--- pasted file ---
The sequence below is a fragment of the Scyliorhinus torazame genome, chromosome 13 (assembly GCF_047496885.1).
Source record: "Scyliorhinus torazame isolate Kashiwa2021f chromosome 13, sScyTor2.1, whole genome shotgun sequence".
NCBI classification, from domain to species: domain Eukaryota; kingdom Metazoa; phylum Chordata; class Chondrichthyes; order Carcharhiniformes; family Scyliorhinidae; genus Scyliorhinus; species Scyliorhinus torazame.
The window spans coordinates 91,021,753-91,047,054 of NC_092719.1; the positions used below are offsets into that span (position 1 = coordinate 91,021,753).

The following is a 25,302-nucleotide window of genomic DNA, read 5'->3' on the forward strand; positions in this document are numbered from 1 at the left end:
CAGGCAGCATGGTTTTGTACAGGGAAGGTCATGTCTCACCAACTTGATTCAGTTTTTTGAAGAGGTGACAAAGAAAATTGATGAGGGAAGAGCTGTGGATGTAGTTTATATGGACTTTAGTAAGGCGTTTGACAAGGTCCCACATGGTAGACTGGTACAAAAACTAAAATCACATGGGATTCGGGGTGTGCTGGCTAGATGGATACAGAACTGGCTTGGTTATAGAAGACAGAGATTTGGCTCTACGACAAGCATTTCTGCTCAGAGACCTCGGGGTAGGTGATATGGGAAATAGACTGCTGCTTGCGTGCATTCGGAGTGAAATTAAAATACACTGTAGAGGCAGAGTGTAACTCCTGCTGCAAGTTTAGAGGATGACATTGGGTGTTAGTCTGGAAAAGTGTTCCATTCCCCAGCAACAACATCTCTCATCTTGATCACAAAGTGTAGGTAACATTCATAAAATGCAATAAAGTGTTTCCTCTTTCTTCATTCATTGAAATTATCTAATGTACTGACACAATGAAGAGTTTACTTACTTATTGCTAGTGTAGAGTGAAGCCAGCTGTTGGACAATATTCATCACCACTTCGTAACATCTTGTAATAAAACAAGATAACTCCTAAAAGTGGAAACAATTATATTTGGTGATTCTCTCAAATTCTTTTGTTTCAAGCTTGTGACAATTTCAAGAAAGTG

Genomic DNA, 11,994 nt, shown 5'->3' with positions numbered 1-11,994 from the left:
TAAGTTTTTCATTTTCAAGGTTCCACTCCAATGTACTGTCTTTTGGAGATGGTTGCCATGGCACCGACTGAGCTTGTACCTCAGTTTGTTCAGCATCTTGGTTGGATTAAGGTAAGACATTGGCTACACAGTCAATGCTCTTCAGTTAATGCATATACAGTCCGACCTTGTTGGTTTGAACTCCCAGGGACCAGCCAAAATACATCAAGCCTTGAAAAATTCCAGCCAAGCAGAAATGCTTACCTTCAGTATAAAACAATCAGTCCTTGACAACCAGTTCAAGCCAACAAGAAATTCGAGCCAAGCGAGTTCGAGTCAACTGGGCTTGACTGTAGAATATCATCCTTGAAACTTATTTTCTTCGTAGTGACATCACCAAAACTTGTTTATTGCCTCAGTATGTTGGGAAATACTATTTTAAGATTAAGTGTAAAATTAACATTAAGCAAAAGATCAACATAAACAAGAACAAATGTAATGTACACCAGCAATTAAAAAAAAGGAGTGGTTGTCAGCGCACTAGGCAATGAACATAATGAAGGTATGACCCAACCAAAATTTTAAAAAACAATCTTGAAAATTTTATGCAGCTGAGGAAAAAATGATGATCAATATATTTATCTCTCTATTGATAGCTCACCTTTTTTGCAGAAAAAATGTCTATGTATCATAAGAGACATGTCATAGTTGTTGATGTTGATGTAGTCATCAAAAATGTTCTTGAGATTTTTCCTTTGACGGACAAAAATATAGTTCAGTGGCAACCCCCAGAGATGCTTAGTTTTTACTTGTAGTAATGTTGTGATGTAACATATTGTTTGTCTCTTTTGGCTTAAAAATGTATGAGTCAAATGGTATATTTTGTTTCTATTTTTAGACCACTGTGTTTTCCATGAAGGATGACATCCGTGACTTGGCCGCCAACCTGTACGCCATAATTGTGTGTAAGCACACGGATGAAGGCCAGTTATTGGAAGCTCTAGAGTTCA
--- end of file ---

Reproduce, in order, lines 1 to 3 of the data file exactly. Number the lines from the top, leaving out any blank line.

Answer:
The sequence below is a fragment of the Scyliorhinus torazame genome, chromosome 13 (assembly GCF_047496885.1).
Source record: "Scyliorhinus torazame isolate Kashiwa2021f chromosome 13, sScyTor2.1, whole genome shotgun sequence".
NCBI classification, from domain to species: domain Eukaryota; kingdom Metazoa; phylum Chordata; class Chondrichthyes; order Carcharhiniformes; family Scyliorhinidae; genus Scyliorhinus; species Scyliorhinus torazame.